Daigo “The Beast” Umehara welcomes everyone in the FGC to make it “bigger and better” than ever before
Cygames Beast’s Daigo “The Beast” Umehara has had quite an interesting run in his Street Fighter V career for the past 3-4 years so far. Placing consistently high with Ryu in 2016, Daigo then switched to Guile in season two after his former main was weakened in the Season Two balance patch and hasn’t looked back since.
While in Season Two he still found some success with Guile, it seems like he has stumbled a bit in the past two seasons with lower and inconsistent placings. Regardless of whether he wins or loses, however, there’s no denying that “The Beast” is still respected and admired for not only his skills in fighting games but for his contributions to the community at large to this day.
In this interview that was conducted via email after Evo 2019, Daigo discusses his current views on the Capcom Pro Tour as well as his different playstyle with Guile. He also talks about his Evo 2019 performance as well as how he deals with critics who judge him based on whether he wins or loses.
Marcos Blanco: What is your current view on competitive SFV: AE and the Capcom Pro Tour in 2019? How do you feel about the game’s future in the competitive circuit? Anything you would like to see changed or improved for future CPT events for the rest of the year and beyond?
Daigo Umehara: I think it depends on whose perspective you’re speaking from. If you look at the game’s recent updates, even though they’re supposedly targeting a more mainstream audience, they seem to be made specifically for the segment of users taking an active part in CPT. From the point of view of the myriad average players who don’t take part in the pro tour, I imagine the recent updates feel somewhat lacking in terms of what they’ve changed. I think you could say the game’s gotten away from its original form as a piece of entertainment.
On the other hand, for pro players participating in CPT, I think you could argue that the relative lack of extreme changes has made it easier to get through the season.
MB: Do you think everything going on with the CPT regarding the format, payouts, and point distribution is fine the way it is and why?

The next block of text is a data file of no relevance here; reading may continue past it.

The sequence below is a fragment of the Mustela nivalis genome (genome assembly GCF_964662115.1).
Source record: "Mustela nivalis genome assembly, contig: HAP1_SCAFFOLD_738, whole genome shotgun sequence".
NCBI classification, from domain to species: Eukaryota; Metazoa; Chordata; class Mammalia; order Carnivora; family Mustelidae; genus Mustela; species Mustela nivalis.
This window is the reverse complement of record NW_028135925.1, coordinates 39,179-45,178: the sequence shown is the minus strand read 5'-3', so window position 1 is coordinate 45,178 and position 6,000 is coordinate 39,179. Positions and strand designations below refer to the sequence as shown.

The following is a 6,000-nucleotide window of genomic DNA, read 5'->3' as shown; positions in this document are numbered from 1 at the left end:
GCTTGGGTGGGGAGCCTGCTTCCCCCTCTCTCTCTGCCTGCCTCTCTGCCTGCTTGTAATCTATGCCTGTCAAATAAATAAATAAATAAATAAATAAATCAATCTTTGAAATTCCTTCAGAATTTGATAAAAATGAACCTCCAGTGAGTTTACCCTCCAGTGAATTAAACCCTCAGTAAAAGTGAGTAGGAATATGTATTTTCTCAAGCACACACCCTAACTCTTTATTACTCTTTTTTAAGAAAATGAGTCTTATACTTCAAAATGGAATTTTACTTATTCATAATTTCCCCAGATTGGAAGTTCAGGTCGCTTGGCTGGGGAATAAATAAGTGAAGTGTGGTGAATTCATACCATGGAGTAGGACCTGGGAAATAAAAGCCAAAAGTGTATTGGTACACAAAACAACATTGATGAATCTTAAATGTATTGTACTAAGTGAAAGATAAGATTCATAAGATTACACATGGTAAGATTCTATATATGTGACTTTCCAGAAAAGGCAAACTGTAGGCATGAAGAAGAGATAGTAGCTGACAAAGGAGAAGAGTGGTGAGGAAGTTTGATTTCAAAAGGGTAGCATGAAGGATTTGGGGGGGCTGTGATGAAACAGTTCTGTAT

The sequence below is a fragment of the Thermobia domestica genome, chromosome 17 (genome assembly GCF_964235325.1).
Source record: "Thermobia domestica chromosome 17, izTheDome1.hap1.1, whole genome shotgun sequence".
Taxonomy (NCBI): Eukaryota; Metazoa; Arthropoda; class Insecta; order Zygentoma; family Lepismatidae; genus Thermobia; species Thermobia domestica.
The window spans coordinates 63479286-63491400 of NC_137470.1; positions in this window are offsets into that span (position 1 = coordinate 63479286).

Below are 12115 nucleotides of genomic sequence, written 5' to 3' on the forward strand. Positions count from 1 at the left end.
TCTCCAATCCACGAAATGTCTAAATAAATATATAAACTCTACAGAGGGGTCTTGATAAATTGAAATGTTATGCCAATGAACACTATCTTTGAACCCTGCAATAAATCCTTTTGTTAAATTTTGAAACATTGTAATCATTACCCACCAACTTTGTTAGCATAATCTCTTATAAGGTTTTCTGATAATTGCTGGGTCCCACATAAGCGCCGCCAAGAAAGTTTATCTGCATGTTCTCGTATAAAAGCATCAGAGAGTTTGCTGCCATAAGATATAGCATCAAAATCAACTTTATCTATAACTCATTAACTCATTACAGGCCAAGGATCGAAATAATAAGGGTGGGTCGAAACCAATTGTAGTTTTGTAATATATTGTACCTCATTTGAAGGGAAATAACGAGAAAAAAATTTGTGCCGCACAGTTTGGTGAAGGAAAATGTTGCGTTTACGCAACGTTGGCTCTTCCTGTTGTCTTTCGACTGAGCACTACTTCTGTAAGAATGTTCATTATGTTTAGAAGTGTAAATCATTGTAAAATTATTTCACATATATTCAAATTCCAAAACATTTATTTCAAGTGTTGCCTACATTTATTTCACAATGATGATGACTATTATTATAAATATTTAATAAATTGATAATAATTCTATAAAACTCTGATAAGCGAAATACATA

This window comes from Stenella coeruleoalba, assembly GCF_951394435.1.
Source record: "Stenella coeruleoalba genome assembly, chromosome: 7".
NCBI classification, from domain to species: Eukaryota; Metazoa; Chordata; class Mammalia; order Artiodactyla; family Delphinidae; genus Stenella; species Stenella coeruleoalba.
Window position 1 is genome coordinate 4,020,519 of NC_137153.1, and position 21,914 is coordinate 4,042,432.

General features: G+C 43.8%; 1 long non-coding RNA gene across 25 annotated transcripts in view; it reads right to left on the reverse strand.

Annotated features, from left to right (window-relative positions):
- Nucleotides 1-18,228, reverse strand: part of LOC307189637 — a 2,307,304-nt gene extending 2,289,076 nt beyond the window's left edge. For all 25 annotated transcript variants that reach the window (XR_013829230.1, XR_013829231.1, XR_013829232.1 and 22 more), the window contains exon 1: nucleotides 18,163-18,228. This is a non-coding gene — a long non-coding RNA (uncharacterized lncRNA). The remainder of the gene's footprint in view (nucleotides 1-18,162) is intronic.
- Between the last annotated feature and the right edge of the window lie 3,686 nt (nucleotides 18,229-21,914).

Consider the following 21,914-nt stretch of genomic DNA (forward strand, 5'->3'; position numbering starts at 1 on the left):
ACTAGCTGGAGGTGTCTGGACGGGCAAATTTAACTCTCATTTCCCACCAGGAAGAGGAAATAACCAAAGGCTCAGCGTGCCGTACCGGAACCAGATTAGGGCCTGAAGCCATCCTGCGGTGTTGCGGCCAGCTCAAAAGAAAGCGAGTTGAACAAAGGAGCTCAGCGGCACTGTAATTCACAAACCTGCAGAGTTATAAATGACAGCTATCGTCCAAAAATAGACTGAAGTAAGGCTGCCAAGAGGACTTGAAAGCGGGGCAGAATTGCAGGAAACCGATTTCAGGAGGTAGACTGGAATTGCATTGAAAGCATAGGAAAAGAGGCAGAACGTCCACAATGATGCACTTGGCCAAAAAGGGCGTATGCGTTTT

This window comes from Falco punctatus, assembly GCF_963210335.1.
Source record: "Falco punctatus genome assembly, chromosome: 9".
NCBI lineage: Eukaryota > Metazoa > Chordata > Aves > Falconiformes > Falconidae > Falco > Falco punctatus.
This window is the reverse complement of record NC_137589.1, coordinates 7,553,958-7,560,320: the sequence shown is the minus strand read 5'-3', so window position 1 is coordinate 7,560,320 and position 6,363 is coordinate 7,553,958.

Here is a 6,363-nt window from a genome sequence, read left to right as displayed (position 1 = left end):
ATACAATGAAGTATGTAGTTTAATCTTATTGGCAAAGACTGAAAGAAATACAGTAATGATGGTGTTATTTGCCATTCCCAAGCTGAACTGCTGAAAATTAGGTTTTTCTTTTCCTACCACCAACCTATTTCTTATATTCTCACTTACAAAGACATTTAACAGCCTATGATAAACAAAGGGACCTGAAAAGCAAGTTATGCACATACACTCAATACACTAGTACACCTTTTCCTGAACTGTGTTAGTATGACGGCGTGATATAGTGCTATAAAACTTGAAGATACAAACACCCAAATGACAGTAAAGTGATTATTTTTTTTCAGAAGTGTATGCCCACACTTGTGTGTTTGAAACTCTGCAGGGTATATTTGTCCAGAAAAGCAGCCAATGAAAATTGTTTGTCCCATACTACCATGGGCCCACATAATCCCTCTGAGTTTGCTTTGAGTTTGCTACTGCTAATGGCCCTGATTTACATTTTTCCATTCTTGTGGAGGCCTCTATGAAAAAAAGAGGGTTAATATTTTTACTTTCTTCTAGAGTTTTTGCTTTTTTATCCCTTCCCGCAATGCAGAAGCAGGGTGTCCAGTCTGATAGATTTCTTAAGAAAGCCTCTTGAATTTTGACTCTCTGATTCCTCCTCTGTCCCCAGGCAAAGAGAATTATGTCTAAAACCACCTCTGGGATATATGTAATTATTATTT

Daigo: I can’t speak to how reasonable the payouts are so I’ll put that one aside. Players spend all year struggling to earn the right to compete in Capcom Cup, and then it’s over in a blink.
Considering how long the road to qualifying is when it comes down to the main event you have no idea who’s going to win and it all ends so abruptly, and that’s kind of a drag. Players work so hard to get the chance to compete in the main event; I’m sure I’m not the only one who wishes the fun lasted a little longer.
MB: How do you feel about your overall performance in the CPT so far this season with Guile? Do you still consider him a strong character despite some setbacks to his move set? It seems like you’ve adopted a more aggressive playstyle with him in tournaments as of late. Why is that?
Daigo: I still haven’t entered that many tournaments this season, so I’d call it a so-so run as of now.
For us, a year is short. The game balance receives frequent adjustments within that time span, meaning we have to pick things up in a short amount of time while attending CPT tournaments. I feel that Guile is the most viable character among those with which I have a high mastery.
Guile has gotten weaker so if I stick to playing him the way people know, I won’t get anywhere. It’s not that I’m specifically focusing on an aggressive play style. Likely, I’ve become more aggressive as a result of trying to incorporate newness.
MB: So Honda, Lucia, and Poison have been added to SFV: AE‘s roster. What are your thoughts and impressions of these characters so far? Of the three, who stands out to you the most as a competitively viable character and why?